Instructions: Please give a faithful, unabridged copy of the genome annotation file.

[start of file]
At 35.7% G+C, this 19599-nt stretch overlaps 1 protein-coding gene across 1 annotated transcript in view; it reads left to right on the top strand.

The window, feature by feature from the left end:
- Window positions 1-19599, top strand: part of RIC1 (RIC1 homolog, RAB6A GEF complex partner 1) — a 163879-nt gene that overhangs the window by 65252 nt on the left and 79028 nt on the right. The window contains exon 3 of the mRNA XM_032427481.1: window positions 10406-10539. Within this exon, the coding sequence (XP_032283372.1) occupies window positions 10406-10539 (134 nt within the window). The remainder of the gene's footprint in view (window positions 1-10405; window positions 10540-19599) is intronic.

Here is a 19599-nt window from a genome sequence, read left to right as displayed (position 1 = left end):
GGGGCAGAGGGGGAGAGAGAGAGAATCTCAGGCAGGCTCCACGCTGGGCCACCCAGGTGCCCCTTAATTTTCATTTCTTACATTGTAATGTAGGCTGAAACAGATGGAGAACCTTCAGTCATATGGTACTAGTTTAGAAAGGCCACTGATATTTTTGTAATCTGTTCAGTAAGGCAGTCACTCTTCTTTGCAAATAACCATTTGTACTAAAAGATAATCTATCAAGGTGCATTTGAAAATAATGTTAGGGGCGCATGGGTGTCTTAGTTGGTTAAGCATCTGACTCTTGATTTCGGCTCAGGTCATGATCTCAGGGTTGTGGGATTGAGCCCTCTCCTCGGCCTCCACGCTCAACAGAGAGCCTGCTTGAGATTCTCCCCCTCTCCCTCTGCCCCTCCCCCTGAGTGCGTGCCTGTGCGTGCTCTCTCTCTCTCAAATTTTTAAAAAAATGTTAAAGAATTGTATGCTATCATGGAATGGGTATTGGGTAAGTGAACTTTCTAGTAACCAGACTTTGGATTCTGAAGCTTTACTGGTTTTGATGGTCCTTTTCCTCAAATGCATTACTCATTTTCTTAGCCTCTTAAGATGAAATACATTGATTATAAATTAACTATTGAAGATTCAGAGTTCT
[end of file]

At 35.7% G+C, this 19599-nt stretch overlaps 1 protein-coding gene across 1 annotated transcript in view; it reads left to right on the top strand.

The window, feature by feature from the left end:
- Window positions 1-19599, top strand: part of RIC1 (RIC1 homolog, RAB6A GEF complex partner 1) — a 163879-nt gene that overhangs the window by 65252 nt on the left and 79028 nt on the right. The window contains exon 3 of the mRNA XM_032427481.1: window positions 10406-10539. Within this exon, the coding sequence (XP_032283372.1) occupies window positions 10406-10539 (134 nt within the window). The remainder of the gene's footprint in view (window positions 1-10405; window positions 10540-19599) is intronic.

Here is a 19599-nt window from a genome sequence, read left to right as displayed (position 1 = left end):
GGGGCAGAGGGGGAGAGAGAGAGAATCTCAGGCAGGCTCCACGCTGGGCCACCCAGGTGCCCCTTAATTTTCATTTCTTACATTGTAATGTAGGCTGAAACAGATGGAGAACCTTCAGTCATATGGTACTAGTTTAGAAAGGCCACTGATATTTTTGTAATCTGTTCAGTAAGGCAGTCACTCTTCTTTGCAAATAACCATTTGTACTAAAAGATAATCTATCAAGGTGCATTTGAAAATAATGTTAGGGGCGCATGGGTGTCTTAGTTGGTTAAGCATCTGACTCTTGATTTCGGCTCAGGTCATGATCTCAGGGTTGTGGGATTGAGCCCTCTCCTCGGCCTCCACGCTCAACAGAGAGCCTGCTTGAGATTCTCCCCCTCTCCCTCTGCCCCTCCCCCTGAGTGCGTGCCTGTGCGTGCTCTCTCTCTCTCAAATTTTTAAAAAAATGTTAAAGAATTGTATGCTATCATGGAATGGGTATTGGGTAAGTGAACTTTCTAGTAACCAGACTTTGGATTCTGAAGCTTTACTGGTTTTGATGGTCCTTTTCCTCAAATGCATTACTCATTTTCTTAGCCTCTTAAGATGAAATACATTGATTATAAATTAACTATTGAAGATTCAGAGTTCT